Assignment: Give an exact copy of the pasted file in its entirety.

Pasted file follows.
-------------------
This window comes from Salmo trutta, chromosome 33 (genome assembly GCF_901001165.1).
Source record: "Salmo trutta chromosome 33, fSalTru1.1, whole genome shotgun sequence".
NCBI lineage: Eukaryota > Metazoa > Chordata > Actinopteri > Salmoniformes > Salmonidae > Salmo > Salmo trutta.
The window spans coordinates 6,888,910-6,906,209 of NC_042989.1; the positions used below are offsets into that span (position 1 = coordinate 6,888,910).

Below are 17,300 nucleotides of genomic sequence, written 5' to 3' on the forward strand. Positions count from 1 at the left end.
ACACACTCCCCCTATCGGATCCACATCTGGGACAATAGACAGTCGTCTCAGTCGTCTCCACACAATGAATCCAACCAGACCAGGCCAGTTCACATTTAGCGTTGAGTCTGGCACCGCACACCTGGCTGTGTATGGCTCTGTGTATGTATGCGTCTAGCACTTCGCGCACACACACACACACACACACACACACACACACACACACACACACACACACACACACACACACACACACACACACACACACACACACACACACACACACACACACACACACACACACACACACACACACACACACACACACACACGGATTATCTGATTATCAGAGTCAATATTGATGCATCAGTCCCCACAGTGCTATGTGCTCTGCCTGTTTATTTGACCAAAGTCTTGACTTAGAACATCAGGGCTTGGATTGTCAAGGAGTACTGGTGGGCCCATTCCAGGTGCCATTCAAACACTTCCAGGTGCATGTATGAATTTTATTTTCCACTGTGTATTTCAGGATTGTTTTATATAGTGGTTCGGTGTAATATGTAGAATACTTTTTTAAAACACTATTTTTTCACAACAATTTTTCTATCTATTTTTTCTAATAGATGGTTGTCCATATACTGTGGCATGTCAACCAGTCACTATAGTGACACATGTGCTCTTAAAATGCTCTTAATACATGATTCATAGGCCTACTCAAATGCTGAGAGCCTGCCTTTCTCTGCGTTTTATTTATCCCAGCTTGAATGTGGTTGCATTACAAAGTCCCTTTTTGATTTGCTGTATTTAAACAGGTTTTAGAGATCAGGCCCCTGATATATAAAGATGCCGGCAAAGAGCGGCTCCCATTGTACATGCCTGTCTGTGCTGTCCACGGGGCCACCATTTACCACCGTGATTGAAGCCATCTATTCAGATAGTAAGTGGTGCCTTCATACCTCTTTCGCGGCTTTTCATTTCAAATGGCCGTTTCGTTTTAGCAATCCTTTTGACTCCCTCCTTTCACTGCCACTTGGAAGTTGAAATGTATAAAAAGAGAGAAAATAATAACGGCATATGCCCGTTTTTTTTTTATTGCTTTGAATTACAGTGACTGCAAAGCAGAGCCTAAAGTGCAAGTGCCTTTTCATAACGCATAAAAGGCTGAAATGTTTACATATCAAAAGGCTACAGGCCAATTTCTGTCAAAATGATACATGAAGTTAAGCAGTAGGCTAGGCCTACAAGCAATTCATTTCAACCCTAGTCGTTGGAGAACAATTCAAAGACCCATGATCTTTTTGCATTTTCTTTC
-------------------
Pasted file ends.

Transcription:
This window comes from Salmo trutta, chromosome 33 (genome assembly GCF_901001165.1).
Source record: "Salmo trutta chromosome 33, fSalTru1.1, whole genome shotgun sequence".
NCBI lineage: Eukaryota > Metazoa > Chordata > Actinopteri > Salmoniformes > Salmonidae > Salmo > Salmo trutta.
The window spans coordinates 6,888,910-6,906,209 of NC_042989.1; the positions used below are offsets into that span (position 1 = coordinate 6,888,910).

Below are 17,300 nucleotides of genomic sequence, written 5' to 3' on the forward strand. Positions count from 1 at the left end.
ACACACTCCCCCTATCGGATCCACATCTGGGACAATAGACAGTCGTCTCAGTCGTCTCCACACAATGAATCCAACCAGACCAGGCCAGTTCACATTTAGCGTTGAGTCTGGCACCGCACACCTGGCTGTGTATGGCTCTGTGTATGTATGCGTCTAGCACTTCGCGCACACACACACACACACACACACACACACACACACACACACACACACACACACACACACACACACACACACACACACACACACACACACACACACACACACACACACACACACACACACACACACACACACACACACACACACACGGATTATCTGATTATCAGAGTCAATATTGATGCATCAGTCCCCACAGTGCTATGTGCTCTGCCTGTTTATTTGACCAAAGTCTTGACTTAGAACATCAGGGCTTGGATTGTCAAGGAGTACTGGTGGGCCCATTCCAGGTGCCATTCAAACACTTCCAGGTGCATGTATGAATTTTATTTTCCACTGTGTATTTCAGGATTGTTTTATATAGTGGTTCGGTGTAATATGTAGAATACTTTTTTAAAACACTATTTTTTCACAACAATTTTTCTATCTATTTTTTCTAATAGATGGTTGTCCATATACTGTGGCATGTCAACCAGTCACTATAGTGACACATGTGCTCTTAAAATGCTCTTAATACATGATTCATAGGCCTACTCAAATGCTGAGAGCCTGCCTTTCTCTGCGTTTTATTTATCCCAGCTTGAATGTGGTTGCATTACAAAGTCCCTTTTTGATTTGCTGTATTTAAACAGGTTTTAGAGATCAGGCCCCTGATATATAAAGATGCCGGCAAAGAGCGGCTCCCATTGTACATGCCTGTCTGTGCTGTCCACGGGGCCACCATTTACCACCGTGATTGAAGCCATCTATTCAGATAGTAAGTGGTGCCTTCATACCTCTTTCGCGGCTTTTCATTTCAAATGGCCGTTTCGTTTTAGCAATCCTTTTGACTCCCTCCTTTCACTGCCACTTGGAAGTTGAAATGTATAAAAAGAGAGAAAATAATAACGGCATATGCCCGTTTTTTTTTTATTGCTTTGAATTACAGTGACTGCAAAGCAGAGCCTAAAGTGCAAGTGCCTTTTCATAACGCATAAAAGGCTGAAATGTTTACATATCAAAAGGCTACAGGCCAATTTCTGTCAAAATGATACATGAAGTTAAGCAGTAGGCTAGGCCTACAAGCAATTCATTTCAACCCTAGTCGTTGGAGAACAATTCAAAGACCCATGATCTTTTTGCATTTTCTTTC